Dietary effects of medium-chain triacylglycerols (MCT) and fucoxanthin (Fc) on abdominal fat weight were determined using KK-Ay obese mouse. Experimental diet contained MCT(0.9%), Fc (0.1%), or MCT (0.9%) +Fc (0.1%). The abdominal fat weight of mice fed with Fc was significantly lower than that of mice fed with MCT. Uncoupling protein 1 (UCP1), a key molecule for metabolic thermogenesis, was clearly expressed in the white adipose tissue (WAT) of mice fed Fc, but little expression in that of the mice fed MCT. The anti-obesity effect of Fc was increased by mixing Fc with MCT. This increase would be due to the increase in the absorption rate of Fc by MCT.
Until the middle of this century, fats and oils are the major raw material source for paints, coating and lubricating applications. These markets are completely taken over by petroleum based stocks due to their abundance and versatility. However, recent public awareness to use environmentally acceptable products that minimize pollution, are compatible to human health and readily biodegradable created opportunities for vegetable oils for application in paints and printing inks. The formulation of vegetable oil methyl ester based ‘green’ offset printing ink that reduces the volatile organic compounds (VOC) has been discussed in the present study. Methyl esters of rapeseed, soybean, rice bran and palm oil have been prepared and their physical properties have been measured and compared with standard petroleum feed stock. Varnishes were prepared with these esters and their properties are also compared with that of the petroleum based products. Rheological properties of the inks are also evaluated and compared with standard printing ink using petroleum based solvent. In general performance of the ester-based printing inks are comparable with that of the mineral oil based product. On the basis of tack stability and gloss, ester based inks are much superior than the mineral oil based products. In conclusion, a new non-volatile diluent for printing ink has been developed. The diluent is made from common vegetable oils like rapeseed, soybean, rice bran and palm oil, a renewable source that is environmental friendly. Vegetable oil esters offer a cost effective solution for mineral oil based printing ink to meet VOCs regulations.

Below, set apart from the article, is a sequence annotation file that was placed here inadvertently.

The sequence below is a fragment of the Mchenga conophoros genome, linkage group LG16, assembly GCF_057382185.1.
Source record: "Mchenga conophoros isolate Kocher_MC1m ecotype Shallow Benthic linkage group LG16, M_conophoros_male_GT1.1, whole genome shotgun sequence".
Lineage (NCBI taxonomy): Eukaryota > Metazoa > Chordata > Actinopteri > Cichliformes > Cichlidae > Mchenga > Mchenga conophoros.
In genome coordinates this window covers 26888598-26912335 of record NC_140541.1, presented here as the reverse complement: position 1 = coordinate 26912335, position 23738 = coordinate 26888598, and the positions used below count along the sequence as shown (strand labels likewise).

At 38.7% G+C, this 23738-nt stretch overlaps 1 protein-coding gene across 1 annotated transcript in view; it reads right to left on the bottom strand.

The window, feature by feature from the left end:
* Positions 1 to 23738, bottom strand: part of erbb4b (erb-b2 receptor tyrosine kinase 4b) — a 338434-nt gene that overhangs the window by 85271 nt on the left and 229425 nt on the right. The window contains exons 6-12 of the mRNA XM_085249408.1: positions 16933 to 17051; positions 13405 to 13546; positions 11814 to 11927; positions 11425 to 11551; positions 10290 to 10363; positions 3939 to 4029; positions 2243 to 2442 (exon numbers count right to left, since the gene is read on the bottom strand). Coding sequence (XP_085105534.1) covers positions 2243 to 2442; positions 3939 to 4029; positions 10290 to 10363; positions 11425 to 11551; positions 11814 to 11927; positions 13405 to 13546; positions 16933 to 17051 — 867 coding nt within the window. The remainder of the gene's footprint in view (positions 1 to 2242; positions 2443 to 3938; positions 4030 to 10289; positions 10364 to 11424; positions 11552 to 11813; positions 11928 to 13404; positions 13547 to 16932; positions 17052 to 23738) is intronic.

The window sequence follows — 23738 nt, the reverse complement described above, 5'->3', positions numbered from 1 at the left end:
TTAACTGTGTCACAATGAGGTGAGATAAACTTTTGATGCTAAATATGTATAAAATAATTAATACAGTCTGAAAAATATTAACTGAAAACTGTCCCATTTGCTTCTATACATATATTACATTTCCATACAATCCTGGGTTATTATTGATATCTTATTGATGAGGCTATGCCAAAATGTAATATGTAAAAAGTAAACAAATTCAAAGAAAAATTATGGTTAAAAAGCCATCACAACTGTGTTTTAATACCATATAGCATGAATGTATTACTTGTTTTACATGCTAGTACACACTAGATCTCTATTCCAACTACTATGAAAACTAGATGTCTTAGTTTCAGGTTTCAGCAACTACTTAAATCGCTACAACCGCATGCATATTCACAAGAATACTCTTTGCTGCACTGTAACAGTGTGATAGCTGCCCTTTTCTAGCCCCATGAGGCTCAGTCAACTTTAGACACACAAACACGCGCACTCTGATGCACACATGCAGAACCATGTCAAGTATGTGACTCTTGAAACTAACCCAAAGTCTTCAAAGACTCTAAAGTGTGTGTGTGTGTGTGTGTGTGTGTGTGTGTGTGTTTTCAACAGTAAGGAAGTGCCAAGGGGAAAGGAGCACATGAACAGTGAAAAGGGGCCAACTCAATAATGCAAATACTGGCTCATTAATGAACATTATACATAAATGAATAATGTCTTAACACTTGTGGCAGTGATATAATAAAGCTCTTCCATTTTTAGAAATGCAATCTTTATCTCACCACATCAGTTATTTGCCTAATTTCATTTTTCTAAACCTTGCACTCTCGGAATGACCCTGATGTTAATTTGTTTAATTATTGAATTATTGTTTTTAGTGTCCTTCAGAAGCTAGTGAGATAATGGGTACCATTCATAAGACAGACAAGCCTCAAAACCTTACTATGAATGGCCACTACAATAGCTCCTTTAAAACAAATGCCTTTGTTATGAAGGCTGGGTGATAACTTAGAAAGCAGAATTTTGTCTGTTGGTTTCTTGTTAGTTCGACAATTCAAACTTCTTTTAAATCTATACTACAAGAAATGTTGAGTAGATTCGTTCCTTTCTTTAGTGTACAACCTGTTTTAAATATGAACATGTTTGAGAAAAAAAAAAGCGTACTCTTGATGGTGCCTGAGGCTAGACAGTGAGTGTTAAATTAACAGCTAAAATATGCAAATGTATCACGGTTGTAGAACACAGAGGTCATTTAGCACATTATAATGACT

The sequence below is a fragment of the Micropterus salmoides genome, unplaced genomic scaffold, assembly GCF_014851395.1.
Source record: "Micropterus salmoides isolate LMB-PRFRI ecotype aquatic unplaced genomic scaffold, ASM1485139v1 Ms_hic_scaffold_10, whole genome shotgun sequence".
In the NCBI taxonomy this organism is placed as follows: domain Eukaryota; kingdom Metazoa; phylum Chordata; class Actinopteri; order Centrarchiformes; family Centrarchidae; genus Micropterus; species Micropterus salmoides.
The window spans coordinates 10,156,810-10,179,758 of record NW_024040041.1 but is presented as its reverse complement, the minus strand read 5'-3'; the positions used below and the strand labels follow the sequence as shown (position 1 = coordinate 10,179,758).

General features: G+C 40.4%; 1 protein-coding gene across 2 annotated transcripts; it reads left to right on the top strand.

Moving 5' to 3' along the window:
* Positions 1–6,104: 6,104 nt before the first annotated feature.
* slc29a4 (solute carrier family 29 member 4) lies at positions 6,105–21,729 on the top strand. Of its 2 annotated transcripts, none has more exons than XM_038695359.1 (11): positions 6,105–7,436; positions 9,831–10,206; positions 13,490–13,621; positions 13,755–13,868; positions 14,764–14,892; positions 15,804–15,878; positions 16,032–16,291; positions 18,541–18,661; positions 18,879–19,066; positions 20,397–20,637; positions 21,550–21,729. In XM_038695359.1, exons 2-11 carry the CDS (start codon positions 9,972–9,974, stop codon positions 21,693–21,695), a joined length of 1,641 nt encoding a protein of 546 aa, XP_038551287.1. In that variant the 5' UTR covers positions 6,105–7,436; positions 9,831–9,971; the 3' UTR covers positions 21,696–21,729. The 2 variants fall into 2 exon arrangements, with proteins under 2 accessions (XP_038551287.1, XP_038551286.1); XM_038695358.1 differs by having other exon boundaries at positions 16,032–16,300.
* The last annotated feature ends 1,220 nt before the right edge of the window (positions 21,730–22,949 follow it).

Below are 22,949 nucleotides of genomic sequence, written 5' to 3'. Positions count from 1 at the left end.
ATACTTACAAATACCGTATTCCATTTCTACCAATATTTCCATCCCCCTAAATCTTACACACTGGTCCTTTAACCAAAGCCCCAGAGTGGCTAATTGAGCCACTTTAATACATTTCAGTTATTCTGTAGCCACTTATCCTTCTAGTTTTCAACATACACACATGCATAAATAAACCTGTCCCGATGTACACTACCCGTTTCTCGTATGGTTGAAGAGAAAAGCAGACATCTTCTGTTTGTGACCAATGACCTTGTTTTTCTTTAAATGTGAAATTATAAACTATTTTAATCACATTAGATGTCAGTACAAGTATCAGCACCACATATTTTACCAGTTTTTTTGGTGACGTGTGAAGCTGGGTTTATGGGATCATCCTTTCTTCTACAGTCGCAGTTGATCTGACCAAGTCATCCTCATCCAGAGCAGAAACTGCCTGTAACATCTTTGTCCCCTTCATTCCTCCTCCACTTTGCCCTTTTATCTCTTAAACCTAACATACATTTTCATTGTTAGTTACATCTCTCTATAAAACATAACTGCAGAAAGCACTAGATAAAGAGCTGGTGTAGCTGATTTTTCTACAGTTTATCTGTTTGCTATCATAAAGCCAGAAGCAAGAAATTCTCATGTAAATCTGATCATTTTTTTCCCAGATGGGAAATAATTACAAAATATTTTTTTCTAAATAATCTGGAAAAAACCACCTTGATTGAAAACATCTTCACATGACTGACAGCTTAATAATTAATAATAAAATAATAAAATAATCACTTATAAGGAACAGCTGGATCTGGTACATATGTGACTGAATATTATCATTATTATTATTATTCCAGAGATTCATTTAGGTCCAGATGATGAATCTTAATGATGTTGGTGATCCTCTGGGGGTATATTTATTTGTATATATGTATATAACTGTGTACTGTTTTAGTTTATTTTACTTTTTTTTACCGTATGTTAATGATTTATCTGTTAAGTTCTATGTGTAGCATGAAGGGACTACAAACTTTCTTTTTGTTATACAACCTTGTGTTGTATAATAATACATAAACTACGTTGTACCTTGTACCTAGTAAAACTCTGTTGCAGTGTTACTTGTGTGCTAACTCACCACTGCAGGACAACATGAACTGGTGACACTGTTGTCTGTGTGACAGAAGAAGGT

Vegetable oils are important substrates for the development of biobased products that may replace products derived from petroleum. Carbonated methyl soyates were prepared at atmospheric pressures from epoxy methyl soyate by the introduction of carbon dioxide at the oxirane position. Carbonation was performed by sparging carbon dioxide gas through the neat epoxy esters at atmospheric pressure in the presence of tetrabutylammonium bromide catalyst. Analysis of reaction mixtures showed that 42% of the epoxide groups were carbonated after 18 h at 80°C with 1 wt% catalyst compared to 63% using liquid carbon dioxide at 54 atm pressure.